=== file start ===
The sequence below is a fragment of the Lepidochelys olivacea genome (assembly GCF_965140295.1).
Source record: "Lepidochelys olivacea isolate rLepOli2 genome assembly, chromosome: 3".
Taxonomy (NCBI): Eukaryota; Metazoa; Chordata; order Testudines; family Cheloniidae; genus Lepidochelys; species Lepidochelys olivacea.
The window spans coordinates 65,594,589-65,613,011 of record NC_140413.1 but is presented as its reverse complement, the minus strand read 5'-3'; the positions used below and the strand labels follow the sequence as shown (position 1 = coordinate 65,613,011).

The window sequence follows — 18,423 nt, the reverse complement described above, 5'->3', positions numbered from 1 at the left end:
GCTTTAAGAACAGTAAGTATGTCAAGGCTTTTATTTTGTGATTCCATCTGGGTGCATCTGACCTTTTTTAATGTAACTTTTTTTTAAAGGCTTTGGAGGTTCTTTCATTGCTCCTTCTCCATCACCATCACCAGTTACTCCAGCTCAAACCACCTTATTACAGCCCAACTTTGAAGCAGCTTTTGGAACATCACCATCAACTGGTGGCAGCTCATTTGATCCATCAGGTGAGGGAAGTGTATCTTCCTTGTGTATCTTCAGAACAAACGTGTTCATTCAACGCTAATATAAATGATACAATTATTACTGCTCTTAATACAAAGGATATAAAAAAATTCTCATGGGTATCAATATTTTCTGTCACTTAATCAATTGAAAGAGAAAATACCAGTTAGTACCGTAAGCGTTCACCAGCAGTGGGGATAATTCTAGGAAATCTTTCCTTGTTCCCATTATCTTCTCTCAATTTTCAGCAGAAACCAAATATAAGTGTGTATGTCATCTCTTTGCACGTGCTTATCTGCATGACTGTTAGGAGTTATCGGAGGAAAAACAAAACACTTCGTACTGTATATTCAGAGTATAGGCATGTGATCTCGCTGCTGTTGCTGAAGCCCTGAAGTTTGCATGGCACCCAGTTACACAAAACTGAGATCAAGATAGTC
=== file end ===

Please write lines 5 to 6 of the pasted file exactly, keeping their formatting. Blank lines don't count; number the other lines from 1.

The window sequence follows — 18,423 nt, the reverse complement described above, 5'->3', positions numbered from 1 at the left end:
GCTTTAAGAACAGTAAGTATGTCAAGGCTTTTATTTTGTGATTCCATCTGGGTGCATCTGACCTTTTTTAATGTAACTTTTTTTTAAAGGCTTTGGAGGTTCTTTCATTGCTCCTTCTCCATCACCATCACCAGTTACTCCAGCTCAAACCACCTTATTACAGCCCAACTTTGAAGCAGCTTTTGGAACATCACCATCAACTGGTGGCAGCTCATTTGATCCATCAGGTGAGGGAAGTGTATCTTCCTTGTGTATCTTCAGAACAAACGTGTTCATTCAACGCTAATATAAATGATACAATTATTACTGCTCTTAATACAAAGGATATAAAAAAATTCTCATGGGTATCAATATTTTCTGTCACTTAATCAATTGAAAGAGAAAATACCAGTTAGTACCGTAAGCGTTCACCAGCAGTGGGGATAATTCTAGGAAATCTTTCCTTGTTCCCATTATCTTCTCTCAATTTTCAGCAGAAACCAAATATAAGTGTGTATGTCATCTCTTTGCACGTGCTTATCTGCATGACTGTTAGGAGTTATCGGAGGAAAAACAAAACACTTCGTACTGTATATTCAGAGTATAGGCATGTGATCTCGCTGCTGTTGCTGAAGCCCTGAAGTTTGCATGGCACCCAGTTACACAAAACTGAGATCAAGATAGTC